UPDATE: Austria to roll out Covid booster shots in autumn

However, Austrian authorities recommend taking another manufacturer rather than Johnson and Johnson as the second jab, for instance Biontech/Pfizer or Moderna. 

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COVID-19 ALERT

EXPLAINED: How Austria’s compulsory vaccine mandate could be back in June

The much-debated policy sparked controversy since before it was approved in February, meaning that May could be a definitive month in the country.

EXPLAINED: How Austria's compulsory vaccine mandate could be back in June

Austria’s Federal Government has a ticking time bomb on its hands: an ordinance that suspended its vaccine mandate law is set to expire by the end of May, which means that the controversial mandatory vaccination would be again in place as early as June 1st.

In order to keep that from happening, Austria’s Health Ministry needs to extend the current regulation or create a new one.

If it doesn’t, the Covid-19 mandatory vaccination law would automatically be back in June.

READ ALSO: EXPLAINED: What are Austria’s plans to bring back the vaccine mandate?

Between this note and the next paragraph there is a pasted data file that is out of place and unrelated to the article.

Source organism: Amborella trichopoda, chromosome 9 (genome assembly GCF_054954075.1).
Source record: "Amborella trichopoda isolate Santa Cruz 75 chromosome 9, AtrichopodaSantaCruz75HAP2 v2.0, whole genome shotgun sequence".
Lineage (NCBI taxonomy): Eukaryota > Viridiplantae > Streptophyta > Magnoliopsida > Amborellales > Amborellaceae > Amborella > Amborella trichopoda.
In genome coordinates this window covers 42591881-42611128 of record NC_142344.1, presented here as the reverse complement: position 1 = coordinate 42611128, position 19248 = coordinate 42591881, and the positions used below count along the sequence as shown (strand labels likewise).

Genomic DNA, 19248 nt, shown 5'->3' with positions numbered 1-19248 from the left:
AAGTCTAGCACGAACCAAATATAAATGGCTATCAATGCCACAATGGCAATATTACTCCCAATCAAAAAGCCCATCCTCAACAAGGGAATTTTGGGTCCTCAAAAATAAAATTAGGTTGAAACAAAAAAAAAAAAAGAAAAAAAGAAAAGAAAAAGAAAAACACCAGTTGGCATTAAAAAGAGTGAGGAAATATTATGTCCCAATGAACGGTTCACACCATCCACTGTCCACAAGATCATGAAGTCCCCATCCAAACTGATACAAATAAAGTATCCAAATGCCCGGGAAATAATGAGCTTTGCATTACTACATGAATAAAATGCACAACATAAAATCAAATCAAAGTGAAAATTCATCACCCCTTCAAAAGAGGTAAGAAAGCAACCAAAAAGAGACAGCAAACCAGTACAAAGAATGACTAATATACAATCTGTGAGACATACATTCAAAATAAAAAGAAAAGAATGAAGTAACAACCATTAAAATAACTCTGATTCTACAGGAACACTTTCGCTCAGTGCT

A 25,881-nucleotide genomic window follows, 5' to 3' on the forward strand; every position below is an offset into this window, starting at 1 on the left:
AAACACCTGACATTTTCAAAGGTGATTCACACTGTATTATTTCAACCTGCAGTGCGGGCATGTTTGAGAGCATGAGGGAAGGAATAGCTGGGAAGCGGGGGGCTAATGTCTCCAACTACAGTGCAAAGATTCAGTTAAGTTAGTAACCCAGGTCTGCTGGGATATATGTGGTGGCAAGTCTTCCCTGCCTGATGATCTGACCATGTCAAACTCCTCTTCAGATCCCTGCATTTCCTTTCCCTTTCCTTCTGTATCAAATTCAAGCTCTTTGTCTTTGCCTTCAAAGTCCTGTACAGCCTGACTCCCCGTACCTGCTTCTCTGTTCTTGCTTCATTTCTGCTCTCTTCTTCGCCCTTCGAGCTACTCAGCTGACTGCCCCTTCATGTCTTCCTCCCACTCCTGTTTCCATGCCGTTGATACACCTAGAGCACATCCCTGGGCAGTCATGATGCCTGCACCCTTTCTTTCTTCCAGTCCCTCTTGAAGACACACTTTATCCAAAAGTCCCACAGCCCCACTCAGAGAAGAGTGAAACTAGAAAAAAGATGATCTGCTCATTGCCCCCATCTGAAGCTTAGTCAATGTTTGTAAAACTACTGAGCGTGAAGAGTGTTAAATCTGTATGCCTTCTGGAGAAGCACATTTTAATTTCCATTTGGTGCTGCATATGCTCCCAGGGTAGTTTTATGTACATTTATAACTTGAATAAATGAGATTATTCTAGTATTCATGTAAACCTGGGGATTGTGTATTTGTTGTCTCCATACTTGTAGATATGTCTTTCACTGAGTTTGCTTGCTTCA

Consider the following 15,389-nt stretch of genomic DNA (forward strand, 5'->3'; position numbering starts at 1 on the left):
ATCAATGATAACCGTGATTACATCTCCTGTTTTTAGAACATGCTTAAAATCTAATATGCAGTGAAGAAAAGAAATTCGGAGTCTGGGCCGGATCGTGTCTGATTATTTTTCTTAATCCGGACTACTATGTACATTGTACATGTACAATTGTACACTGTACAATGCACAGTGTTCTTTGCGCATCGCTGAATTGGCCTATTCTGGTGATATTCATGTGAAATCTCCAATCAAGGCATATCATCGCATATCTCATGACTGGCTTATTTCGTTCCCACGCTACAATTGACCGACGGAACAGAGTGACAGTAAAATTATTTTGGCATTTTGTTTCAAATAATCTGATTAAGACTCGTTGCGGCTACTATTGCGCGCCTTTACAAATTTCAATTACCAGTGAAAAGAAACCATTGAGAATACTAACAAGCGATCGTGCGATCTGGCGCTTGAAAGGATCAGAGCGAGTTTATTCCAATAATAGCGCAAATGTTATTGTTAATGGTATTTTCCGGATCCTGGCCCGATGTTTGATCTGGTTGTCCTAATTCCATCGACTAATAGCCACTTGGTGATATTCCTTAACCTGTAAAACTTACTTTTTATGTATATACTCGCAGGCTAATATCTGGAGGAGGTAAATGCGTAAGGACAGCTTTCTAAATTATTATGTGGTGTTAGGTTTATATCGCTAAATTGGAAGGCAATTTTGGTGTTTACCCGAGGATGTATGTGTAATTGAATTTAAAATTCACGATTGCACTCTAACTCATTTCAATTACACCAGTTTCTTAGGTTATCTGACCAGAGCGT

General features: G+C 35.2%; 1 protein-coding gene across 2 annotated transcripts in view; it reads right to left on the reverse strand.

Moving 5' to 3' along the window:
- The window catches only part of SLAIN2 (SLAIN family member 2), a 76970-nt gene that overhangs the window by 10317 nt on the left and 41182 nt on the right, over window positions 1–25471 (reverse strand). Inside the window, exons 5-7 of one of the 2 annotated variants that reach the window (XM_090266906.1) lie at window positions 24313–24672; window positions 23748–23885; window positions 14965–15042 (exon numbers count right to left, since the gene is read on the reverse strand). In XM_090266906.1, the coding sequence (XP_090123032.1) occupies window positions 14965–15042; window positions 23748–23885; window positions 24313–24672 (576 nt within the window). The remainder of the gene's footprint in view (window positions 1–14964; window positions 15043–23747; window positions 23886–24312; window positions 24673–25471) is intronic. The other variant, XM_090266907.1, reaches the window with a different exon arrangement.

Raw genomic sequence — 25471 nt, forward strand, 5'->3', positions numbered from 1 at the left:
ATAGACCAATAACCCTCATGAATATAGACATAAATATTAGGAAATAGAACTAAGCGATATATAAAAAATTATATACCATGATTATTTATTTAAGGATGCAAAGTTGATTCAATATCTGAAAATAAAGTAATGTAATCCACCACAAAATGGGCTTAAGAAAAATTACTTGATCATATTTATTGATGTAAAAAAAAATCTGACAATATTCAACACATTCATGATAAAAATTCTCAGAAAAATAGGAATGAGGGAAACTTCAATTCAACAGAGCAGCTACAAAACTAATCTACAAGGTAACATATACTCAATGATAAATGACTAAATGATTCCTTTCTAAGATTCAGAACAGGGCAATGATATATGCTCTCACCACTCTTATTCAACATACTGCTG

Since, by June, the vaccine mandate stated that non-vaccinated would start getting fines, the resumption of the law would mean that, from next month, those who are not vaccinated could be fined in routine checks, such as traffic checks.

The ins and outs of the vaccine mandate

The law was first introduced in February, even though the technical requirements for it to be enacted were not in place. The first stage of it was purely “informational”, and Austrian residents received letters explaining about vaccines and about the regulation.

A second stage, when people could have been fined if they were not vaccinated, was set to start in mid-March. Before a single person was fined, though, Health Minister Johannes Rauch (Greens) suspended the law with an ordinance.

The law was suspended for a variety of reasons, primarily due to the relatively high vaccination coverage the country had already received, along with the lower virulence of the Omicron variant. 

READ ALSO: Austria to scrap mandatory Covid vaccinations

To create a new regulation or extend the existing one stopping people from being fined, Rauch must await the report of the vaccination commission, which should be ready in May, according to the Ministry.

The coronavirus commission will assess whether the Vaccination Act is suitable and useful from a medical and legal point of view. A previous report said there were arguments for and against mandatory vaccination for those who were completely unvaccinated.

READ ALSO: How Austria’s attempt to make vaccines mandatory changed the country

Der Standard reports there is little political support for compulsory vaccination and says there are still technical problems regarding automated fines. However, according to the Ministry of Health, the infrastructure should be completed in June.